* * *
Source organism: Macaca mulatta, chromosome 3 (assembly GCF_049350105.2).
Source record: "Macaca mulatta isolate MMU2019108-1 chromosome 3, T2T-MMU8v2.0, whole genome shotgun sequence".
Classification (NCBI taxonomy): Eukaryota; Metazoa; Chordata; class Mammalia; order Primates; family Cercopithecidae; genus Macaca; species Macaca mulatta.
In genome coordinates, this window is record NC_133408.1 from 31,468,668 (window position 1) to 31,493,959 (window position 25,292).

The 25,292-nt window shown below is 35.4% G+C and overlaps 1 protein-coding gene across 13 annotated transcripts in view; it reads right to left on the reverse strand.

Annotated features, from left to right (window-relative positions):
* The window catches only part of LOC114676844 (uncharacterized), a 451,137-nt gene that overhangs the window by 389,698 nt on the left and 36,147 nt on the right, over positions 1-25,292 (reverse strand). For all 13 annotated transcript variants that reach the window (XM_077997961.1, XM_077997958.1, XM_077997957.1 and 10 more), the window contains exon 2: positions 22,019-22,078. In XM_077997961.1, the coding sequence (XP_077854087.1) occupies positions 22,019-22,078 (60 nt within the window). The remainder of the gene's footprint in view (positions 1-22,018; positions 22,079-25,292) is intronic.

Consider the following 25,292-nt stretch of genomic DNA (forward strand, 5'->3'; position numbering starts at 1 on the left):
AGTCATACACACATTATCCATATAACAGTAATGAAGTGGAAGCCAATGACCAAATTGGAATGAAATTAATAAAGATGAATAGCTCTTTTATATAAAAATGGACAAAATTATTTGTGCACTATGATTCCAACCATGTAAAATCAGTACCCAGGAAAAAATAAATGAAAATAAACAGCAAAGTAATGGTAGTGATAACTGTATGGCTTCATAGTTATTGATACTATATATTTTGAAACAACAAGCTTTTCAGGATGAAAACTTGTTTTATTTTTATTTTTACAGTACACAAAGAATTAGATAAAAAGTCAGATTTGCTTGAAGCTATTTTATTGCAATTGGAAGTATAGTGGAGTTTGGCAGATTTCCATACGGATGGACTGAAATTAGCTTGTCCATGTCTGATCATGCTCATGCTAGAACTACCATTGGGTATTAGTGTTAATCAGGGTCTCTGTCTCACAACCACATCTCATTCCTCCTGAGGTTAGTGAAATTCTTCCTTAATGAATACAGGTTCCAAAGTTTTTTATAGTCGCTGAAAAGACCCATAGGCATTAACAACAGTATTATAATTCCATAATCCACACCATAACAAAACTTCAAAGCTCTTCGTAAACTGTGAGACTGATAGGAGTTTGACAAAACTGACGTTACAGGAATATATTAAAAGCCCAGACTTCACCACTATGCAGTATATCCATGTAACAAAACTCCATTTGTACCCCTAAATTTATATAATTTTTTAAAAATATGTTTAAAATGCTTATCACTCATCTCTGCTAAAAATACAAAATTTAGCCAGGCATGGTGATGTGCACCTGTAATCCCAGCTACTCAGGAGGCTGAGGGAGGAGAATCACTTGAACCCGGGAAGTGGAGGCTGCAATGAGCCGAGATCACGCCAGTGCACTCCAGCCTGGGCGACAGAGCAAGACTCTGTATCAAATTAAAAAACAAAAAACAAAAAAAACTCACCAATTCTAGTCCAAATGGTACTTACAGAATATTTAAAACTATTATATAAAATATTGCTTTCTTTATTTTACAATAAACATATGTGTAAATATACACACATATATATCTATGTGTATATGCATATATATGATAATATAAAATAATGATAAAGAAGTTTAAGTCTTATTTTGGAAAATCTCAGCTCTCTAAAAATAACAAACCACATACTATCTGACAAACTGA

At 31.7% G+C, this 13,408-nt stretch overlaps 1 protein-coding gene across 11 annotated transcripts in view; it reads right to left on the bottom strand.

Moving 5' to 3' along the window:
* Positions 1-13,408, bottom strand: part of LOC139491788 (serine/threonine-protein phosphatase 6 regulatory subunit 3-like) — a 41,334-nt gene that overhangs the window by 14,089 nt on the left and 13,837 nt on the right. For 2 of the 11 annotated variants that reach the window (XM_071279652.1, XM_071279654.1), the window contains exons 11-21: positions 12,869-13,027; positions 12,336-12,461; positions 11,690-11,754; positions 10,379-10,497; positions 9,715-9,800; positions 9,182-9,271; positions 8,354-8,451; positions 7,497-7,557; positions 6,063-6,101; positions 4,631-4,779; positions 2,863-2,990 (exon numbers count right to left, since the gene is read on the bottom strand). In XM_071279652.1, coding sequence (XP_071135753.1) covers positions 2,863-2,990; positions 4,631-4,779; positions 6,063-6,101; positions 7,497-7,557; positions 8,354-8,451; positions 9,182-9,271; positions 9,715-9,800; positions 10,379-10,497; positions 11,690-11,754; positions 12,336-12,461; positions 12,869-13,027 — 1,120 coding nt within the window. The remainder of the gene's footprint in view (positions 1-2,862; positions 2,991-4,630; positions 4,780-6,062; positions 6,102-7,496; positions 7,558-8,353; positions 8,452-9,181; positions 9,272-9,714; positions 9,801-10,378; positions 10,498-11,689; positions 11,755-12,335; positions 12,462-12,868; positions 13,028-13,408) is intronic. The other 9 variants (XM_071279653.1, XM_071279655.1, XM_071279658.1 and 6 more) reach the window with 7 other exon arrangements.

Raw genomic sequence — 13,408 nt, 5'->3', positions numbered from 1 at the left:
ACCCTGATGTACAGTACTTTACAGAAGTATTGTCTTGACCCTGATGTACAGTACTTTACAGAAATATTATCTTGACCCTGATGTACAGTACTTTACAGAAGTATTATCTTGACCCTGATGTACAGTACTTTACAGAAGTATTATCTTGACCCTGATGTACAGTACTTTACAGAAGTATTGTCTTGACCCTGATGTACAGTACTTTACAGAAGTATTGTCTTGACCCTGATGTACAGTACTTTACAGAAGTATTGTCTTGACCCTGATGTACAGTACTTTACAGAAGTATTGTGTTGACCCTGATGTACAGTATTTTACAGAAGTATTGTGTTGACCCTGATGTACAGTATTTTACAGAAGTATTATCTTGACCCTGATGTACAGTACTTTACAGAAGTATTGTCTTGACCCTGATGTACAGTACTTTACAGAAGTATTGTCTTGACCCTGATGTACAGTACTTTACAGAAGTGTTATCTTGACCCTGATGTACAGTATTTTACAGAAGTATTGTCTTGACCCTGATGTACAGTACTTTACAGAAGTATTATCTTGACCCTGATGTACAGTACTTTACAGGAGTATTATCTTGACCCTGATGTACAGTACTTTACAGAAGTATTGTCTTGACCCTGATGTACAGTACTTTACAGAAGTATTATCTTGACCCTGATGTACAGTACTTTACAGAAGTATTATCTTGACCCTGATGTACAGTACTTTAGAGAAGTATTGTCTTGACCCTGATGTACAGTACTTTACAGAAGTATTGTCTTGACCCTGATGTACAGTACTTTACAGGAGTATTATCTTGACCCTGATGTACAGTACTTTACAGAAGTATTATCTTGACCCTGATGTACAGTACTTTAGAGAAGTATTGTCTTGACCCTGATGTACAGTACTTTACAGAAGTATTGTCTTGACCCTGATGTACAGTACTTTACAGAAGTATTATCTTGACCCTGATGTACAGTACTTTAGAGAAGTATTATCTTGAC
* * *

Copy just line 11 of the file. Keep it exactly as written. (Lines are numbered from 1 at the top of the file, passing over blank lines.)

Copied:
Moving 5' to 3' along the window: